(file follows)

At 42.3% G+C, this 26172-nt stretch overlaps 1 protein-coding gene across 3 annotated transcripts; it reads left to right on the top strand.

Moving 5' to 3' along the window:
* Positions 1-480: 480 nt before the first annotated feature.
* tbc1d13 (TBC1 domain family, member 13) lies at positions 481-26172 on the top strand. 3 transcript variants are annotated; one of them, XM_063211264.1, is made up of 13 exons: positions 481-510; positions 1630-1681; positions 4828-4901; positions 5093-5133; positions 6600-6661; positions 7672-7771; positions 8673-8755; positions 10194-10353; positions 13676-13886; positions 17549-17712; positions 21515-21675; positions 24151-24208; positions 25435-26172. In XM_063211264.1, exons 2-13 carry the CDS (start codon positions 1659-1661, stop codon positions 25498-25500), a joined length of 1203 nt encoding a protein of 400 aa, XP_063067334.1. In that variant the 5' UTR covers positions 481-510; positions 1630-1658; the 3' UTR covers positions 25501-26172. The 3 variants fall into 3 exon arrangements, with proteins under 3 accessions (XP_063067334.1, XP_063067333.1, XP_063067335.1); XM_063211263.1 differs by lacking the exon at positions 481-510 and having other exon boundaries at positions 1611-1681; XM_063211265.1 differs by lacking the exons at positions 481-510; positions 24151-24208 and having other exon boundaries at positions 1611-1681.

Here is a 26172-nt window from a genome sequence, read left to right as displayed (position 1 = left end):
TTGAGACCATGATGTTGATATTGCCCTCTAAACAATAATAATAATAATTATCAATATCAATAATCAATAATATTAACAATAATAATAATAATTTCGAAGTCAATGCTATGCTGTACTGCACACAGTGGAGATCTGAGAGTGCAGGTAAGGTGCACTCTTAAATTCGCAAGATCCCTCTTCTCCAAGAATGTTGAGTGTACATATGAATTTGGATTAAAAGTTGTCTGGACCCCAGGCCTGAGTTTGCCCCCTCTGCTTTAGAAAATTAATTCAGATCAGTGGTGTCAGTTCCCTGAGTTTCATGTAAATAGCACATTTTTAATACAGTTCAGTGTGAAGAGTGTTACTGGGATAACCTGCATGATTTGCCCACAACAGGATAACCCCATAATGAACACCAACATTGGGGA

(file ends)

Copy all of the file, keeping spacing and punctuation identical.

At 42.3% G+C, this 26172-nt stretch overlaps 1 protein-coding gene across 3 annotated transcripts; it reads left to right on the top strand.

Moving 5' to 3' along the window:
* Positions 1-480: 480 nt before the first annotated feature.
* tbc1d13 (TBC1 domain family, member 13) lies at positions 481-26172 on the top strand. 3 transcript variants are annotated; one of them, XM_063211264.1, is made up of 13 exons: positions 481-510; positions 1630-1681; positions 4828-4901; positions 5093-5133; positions 6600-6661; positions 7672-7771; positions 8673-8755; positions 10194-10353; positions 13676-13886; positions 17549-17712; positions 21515-21675; positions 24151-24208; positions 25435-26172. In XM_063211264.1, exons 2-13 carry the CDS (start codon positions 1659-1661, stop codon positions 25498-25500), a joined length of 1203 nt encoding a protein of 400 aa, XP_063067334.1. In that variant the 5' UTR covers positions 481-510; positions 1630-1658; the 3' UTR covers positions 25501-26172. The 3 variants fall into 3 exon arrangements, with proteins under 3 accessions (XP_063067334.1, XP_063067333.1, XP_063067335.1); XM_063211263.1 differs by lacking the exon at positions 481-510 and having other exon boundaries at positions 1611-1681; XM_063211265.1 differs by lacking the exons at positions 481-510; positions 24151-24208 and having other exon boundaries at positions 1611-1681.

Here is a 26172-nt window from a genome sequence, read left to right as displayed (position 1 = left end):
TTGAGACCATGATGTTGATATTGCCCTCTAAACAATAATAATAATAATTATCAATATCAATAATCAATAATATTAACAATAATAATAATAATTTCGAAGTCAATGCTATGCTGTACTGCACACAGTGGAGATCTGAGAGTGCAGGTAAGGTGCACTCTTAAATTCGCAAGATCCCTCTTCTCCAAGAATGTTGAGTGTACATATGAATTTGGATTAAAAGTTGTCTGGACCCCAGGCCTGAGTTTGCCCCCTCTGCTTTAGAAAATTAATTCAGATCAGTGGTGTCAGTTCCCTGAGTTTCATGTAAATAGCACATTTTTAATACAGTTCAGTGTGAAGAGTGTTACTGGGATAACCTGCATGATTTGCCCACAACAGGATAACCCCATAATGAACACCAACATTGGGGA